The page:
It's safe to say that Bloodhound's journey to the Hakskeenpan desert has been considerably longer than the 12 or so hours it must've taken to fly the land speed record challenger to the Northern Cape. The car has suffered so many false starts and near-miss perils that we wondered if we'd ever see it blasting across a billiard table-smooth piece of Mother Nature. And yet here it is, wearing its precision-machined solid aluminium wheels for the first time, and ready to roll.
Of course, as we've previously discussed, Bloodhound's arrival in South Africa does not signal an immediate record attempt, but rather an additional stage in the car's painstaking preparation. Somewhat ironically, one of the key objectives of the LSR's test programme is to study how it behaves when slowing down. The team says it needs to understand better the 'drag and stopping ability' of the jet-powered machine before it can safely run beyond 500mph.
Consequently, the car will be examined under a number of scenarios and at different speeds using the full variety of wheel brakes, drag parachutes and giant airbrakes to see how reality matches up to the existing computational fluid dynamic models. Only when the team is happy with the outcome will it let Andy Green build to higher speeds at 50mph increments.
Mark Chapman, Bloodhound LSR Engineering Director, said: "Newquay was all about getting up to speed and finding out how quickly we could get the engine to full power and accelerate using max reheat. Andy was on the throttle for two seconds to reach 200 mph in eight seconds. Here at the Hakskeenpan on a 10-mile track we can accelerate for much longer, achieve higher speeds and investigate the car's stability, performance and drag, all crucial as we move towards setting a new world land speed record."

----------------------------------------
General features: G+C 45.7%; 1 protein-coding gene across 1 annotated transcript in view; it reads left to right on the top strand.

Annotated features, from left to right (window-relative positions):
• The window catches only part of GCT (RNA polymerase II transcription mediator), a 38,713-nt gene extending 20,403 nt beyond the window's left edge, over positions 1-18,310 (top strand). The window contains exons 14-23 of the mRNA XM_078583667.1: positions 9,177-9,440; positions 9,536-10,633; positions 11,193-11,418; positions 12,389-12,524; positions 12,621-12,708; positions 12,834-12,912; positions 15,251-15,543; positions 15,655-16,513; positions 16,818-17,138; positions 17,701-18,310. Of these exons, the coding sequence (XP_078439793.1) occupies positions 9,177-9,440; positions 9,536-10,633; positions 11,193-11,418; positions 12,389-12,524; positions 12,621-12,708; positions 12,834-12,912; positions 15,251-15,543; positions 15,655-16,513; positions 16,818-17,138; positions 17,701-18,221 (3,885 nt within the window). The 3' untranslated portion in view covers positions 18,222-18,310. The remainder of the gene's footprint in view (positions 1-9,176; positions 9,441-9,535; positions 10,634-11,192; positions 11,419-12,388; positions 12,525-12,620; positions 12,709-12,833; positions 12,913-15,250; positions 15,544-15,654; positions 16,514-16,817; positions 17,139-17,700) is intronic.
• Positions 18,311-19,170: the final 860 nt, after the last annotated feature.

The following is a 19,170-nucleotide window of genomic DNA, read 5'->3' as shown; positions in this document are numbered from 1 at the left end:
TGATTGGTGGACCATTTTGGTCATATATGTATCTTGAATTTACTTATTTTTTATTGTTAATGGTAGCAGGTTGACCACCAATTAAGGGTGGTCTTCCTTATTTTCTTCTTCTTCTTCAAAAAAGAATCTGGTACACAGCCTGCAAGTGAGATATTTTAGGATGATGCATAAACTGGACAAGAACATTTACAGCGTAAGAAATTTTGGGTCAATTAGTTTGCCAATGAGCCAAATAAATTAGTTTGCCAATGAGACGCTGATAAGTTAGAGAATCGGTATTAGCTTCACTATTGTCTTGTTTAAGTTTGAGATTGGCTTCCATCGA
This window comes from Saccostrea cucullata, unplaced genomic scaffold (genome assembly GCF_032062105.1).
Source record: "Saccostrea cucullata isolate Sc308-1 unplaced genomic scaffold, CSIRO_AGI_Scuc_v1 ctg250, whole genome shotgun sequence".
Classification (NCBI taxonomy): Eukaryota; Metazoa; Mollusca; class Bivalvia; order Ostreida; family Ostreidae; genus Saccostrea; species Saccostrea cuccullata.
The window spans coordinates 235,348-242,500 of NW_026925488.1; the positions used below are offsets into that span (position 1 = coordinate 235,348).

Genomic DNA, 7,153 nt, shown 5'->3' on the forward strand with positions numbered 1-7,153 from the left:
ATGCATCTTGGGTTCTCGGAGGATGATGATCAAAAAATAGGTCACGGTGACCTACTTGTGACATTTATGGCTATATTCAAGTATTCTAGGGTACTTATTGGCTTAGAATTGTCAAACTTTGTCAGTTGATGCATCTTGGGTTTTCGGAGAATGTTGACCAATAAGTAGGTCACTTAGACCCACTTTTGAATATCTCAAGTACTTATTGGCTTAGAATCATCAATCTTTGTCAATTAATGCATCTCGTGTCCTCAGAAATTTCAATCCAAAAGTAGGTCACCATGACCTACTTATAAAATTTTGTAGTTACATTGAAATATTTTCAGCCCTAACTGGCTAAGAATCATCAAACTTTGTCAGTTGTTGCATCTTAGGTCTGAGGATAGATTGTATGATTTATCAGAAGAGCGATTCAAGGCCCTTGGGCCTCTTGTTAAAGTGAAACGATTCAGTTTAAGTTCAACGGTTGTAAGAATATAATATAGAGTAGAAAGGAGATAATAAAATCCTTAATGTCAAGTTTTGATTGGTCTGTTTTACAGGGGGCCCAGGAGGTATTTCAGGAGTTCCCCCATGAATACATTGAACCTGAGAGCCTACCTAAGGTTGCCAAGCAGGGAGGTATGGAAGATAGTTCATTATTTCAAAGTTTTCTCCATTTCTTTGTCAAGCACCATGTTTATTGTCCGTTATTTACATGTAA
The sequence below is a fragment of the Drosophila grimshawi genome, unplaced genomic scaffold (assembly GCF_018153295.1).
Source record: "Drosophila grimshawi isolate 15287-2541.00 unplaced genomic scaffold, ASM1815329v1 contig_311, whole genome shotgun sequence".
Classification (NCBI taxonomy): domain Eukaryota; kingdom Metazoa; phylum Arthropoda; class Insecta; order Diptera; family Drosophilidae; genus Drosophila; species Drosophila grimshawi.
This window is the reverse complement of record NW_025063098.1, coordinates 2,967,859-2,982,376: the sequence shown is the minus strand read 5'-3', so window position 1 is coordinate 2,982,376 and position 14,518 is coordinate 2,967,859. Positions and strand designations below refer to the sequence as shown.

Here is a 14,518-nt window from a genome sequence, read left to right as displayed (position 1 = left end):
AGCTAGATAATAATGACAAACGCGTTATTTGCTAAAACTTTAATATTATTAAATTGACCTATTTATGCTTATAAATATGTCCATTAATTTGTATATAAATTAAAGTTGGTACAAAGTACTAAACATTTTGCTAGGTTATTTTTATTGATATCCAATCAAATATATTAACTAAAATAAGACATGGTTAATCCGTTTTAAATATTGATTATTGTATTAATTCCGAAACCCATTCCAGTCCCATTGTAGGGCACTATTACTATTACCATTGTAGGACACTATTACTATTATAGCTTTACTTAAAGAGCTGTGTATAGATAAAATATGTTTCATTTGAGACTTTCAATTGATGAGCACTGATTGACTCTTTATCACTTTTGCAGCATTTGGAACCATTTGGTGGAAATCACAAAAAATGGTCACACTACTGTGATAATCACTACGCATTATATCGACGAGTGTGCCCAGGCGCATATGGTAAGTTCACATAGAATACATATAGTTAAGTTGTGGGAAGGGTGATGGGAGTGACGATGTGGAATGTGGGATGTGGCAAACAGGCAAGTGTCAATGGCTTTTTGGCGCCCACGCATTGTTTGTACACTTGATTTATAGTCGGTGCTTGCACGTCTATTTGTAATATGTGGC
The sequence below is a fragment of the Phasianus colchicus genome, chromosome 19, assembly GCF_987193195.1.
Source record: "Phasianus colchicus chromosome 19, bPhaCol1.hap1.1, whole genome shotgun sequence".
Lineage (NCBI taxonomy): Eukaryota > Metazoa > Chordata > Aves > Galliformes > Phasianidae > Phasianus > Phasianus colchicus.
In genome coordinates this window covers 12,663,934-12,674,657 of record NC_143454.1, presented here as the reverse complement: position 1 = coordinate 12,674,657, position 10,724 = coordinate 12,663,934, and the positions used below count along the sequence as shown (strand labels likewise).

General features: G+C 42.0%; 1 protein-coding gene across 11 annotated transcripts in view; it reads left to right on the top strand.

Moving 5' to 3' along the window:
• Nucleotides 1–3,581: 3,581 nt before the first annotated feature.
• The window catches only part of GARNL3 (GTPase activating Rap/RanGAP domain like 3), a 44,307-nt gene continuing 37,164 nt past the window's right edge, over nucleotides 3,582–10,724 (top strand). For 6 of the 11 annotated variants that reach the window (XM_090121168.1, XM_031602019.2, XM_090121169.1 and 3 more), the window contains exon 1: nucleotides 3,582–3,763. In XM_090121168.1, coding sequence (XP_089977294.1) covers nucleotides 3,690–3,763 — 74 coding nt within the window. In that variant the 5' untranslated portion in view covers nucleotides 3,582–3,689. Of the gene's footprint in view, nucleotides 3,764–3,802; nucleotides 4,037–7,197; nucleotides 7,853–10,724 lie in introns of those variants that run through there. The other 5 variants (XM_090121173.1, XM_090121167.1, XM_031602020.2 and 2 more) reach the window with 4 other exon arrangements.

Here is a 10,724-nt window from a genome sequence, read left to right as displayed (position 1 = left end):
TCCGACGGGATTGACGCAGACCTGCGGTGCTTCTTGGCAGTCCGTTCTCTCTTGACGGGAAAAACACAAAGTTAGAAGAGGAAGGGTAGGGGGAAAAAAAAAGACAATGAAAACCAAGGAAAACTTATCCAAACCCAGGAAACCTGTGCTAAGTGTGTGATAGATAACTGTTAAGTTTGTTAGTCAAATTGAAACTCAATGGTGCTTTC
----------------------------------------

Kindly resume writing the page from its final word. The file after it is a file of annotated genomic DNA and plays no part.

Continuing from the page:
It was no mean feat creating that 10-mile track either. Mother Nature provided the flat surface, but the team needed the help of the Northern Cape Provincial Government and members of the local Mier community to clear 16,500 tonnes of rock from 22 million square metres of dry lakebed to ensure that Bloodhound could run unimpeded. For the record, the LSR team reckon it's the largest area of land ever cleared by hand for a motorsport event.
If that weren't impressive enough, the desert has been littered with remote, micro-climate weather stations which record wind speed, gust speed, wind direction, temperature, humidity and barometric pressure, and transmit the data back to the Bloodhound engineers via a low power, long range radio network. The team describe this as some of the most cutting edge technology employed in the project - and with good reason, as a spokesperson for Digital Catapult, the company responsible, explained.
"The car is aiming to go faster than any other land-based machine built thus far. At the speeds hoped for, unexpected cross wind could significantly affect the stability and direction of the vehicle and are therefore a key decision point on when to run the car. We will be measuring and storing accurate data at 1 km points along the track and therefore this info can be used by the team to plan the run."